“When the civil rights movement took on Jim Crow head on, they had to strategize; they had to think through, ‘What are the strengths and weaknesses, and how do we hit those weaknesses to topple the system?’” said Carol Anderson, chair of African American Studies at Emory and author of the bestseller, “White Rage: the Unspoken Truth of Our Racial Divide.” “The Panthers were looking at a larger system, too, a system dealing with economic oppression as well as political oppression. What level of analysis did it take for them to say, ‘The self-defense of our community is not just self-defense against the police,’?”

How power is gained

Through the lens of now, Cleaver’s papers take on even greater weight.

“When you talk about Ms. Cleaver’s papers, I can’t think of too many more that are relevant to what we’re going through right now as a country,” said Randy Gue, curator of political, cultural and social movements at the Rose Library.

Cleaver’s family declined an interview with Cleaver on her behalf, citing health concerns. Yet, the more than 2,000 photographs and the 100 boxes in her collection speak for her. They tell a story of family activism that begins a century before her involvement in the Black Panther Party; of her birth in Texas and girlhood in Tuskegee; her adolescence as the child of a foreign services officer stationed in the Philippines, India, Sierra Leone and Liberia; and her time in New York and Atlanta as a secretary for SNCC.

Common interest in her life is often confined to her years as chief communications officer for the Panthers, who emerged in 1966 as a collaboration between Bobby Seale and Huey P. Newton. The men met in college in Oakland, California. They formed the Panthers as a direct response to police violence against Black people in and around the city.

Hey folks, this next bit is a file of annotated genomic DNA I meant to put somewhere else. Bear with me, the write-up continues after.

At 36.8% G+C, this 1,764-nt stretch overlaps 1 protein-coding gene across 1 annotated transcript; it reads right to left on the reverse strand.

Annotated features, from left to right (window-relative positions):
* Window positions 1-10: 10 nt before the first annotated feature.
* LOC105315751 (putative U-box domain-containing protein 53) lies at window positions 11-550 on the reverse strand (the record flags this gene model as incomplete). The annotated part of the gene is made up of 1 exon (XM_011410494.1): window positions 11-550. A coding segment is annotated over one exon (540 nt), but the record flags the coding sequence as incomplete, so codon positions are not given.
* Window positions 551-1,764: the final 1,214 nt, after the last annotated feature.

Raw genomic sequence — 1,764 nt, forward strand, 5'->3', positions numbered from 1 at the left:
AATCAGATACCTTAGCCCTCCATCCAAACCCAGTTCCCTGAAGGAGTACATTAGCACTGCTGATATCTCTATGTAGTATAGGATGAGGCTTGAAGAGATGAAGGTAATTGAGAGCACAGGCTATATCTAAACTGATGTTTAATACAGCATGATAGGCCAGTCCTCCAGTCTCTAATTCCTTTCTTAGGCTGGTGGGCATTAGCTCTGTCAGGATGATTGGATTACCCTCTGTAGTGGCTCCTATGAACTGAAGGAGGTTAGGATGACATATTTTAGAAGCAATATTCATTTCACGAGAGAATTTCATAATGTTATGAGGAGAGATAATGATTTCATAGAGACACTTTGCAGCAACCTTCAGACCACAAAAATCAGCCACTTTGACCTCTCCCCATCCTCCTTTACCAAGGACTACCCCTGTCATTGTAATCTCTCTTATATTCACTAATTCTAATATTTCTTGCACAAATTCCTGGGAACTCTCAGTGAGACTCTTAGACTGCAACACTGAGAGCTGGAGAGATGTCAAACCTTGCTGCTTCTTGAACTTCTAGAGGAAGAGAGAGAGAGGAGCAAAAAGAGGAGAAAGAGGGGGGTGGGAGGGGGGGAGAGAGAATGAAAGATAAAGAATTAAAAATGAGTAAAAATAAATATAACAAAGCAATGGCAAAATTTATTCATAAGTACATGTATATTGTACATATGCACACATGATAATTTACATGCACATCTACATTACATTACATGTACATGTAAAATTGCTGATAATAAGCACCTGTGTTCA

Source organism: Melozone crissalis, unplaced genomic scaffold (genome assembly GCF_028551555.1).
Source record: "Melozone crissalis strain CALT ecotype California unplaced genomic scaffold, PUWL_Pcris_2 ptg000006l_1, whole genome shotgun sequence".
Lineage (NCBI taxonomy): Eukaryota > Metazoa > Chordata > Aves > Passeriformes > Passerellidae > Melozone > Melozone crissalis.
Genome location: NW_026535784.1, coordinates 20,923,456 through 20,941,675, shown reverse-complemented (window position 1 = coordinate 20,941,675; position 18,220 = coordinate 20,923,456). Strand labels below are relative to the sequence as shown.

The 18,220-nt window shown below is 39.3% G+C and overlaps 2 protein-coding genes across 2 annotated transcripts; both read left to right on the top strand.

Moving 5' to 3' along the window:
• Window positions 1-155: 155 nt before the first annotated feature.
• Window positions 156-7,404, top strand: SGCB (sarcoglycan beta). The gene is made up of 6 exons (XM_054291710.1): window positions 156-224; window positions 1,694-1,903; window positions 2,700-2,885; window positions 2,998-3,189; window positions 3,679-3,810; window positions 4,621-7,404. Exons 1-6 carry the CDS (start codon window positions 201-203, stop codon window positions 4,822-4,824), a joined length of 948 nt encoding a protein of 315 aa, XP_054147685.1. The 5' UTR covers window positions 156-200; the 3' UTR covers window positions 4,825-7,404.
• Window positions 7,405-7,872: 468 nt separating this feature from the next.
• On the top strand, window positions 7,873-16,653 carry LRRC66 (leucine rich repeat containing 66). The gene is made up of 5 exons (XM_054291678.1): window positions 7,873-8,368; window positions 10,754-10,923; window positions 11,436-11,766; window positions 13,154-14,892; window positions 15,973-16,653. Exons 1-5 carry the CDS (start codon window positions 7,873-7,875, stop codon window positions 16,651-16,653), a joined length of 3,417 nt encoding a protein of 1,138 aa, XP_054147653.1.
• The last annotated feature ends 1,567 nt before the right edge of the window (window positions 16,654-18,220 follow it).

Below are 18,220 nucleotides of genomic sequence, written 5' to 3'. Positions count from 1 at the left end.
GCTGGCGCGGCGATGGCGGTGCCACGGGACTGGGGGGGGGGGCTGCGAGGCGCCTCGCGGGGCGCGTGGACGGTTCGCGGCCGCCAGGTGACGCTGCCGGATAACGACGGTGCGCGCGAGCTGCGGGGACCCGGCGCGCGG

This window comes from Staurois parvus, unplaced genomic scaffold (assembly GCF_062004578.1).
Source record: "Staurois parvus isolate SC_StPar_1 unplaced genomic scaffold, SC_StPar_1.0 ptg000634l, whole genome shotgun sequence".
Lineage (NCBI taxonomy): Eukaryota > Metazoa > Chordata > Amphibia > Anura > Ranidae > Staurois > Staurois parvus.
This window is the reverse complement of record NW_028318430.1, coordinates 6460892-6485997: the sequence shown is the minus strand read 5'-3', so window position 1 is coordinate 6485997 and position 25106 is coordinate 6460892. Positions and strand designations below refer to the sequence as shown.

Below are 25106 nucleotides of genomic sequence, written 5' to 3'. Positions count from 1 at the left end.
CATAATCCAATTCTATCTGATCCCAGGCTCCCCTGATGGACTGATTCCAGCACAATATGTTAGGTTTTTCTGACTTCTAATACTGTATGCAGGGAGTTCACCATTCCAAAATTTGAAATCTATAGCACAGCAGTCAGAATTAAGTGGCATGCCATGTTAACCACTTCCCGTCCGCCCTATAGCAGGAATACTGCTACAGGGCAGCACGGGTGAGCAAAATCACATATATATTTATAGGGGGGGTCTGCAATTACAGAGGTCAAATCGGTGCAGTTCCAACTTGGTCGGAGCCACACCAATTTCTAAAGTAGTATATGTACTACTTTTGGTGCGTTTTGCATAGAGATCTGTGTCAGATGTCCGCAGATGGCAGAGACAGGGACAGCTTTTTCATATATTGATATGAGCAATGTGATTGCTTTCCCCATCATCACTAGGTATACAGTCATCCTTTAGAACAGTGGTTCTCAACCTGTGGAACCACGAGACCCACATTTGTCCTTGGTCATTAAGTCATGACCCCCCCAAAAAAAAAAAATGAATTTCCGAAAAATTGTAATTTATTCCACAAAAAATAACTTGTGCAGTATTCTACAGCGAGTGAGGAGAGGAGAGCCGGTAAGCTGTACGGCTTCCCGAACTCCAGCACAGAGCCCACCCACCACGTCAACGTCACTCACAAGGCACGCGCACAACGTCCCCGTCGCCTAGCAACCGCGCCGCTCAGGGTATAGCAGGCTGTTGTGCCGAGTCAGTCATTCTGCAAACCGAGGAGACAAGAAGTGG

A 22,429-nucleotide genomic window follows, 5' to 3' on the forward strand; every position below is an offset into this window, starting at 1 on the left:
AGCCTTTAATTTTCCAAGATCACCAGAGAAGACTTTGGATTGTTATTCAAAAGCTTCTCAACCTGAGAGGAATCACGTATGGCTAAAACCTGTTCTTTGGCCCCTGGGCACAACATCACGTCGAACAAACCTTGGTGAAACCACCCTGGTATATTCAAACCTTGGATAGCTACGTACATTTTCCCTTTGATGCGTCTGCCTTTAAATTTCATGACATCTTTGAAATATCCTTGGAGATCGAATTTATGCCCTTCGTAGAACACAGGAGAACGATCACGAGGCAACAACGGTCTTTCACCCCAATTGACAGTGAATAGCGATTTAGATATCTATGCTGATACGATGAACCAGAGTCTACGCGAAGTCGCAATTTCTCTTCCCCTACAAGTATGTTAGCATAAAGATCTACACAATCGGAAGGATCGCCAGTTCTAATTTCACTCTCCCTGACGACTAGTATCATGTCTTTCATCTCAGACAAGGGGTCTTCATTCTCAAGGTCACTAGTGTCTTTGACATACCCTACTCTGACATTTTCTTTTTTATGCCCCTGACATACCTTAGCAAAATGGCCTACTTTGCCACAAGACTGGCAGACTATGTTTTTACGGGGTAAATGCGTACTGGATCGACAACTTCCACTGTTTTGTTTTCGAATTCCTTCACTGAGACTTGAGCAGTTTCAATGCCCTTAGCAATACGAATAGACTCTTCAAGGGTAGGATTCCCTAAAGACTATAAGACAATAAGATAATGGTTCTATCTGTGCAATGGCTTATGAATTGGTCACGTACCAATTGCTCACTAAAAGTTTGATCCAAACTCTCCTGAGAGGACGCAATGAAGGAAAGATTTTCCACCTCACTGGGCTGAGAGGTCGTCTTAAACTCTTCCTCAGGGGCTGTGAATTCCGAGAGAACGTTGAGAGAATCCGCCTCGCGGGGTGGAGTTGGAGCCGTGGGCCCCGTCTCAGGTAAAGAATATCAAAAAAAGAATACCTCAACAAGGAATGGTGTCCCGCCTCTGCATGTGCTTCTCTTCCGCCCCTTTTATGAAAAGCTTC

But before that, before Cleaver’s marriage to Eldridge Cleaver, one of the Panther’s most pivotal leaders, before the couple’s years in exile in Algiers after a shootout with police left an early Panther member dead, Cleaver spent her early life in the Jim Crow South. Given the time, she had advantages. Her parents had college degrees. Her father was a professor at Wiley College and later ran an outreach program for black farmers at then Tuskegee Institute.

In the Smithsonian interview, Cleaver said though she didn’t realize it as child that the experience of living in a country beginning to govern itself after 200 years of British colonial rule was formative. She learned more lessons about how power is gained and wielded as her family moved on to posts in the Philippines, Sierra Leone and Liberia.

“You feed them”

Helping to organize images from that period with a team of seven other scholars was a high point for Leigh Raiford, an associate professor of African American Studies at the University of California, Berkeley. Raiford, author of “Imprisoned in a Luminous Glare: Photography and the Black Freedom Struggle,” said she met Cleaver several years ago at Yale, where Cleaver earned her law degree. About three years ago, Cleaver asked Raiford to come to Atlanta to organize her photo archive.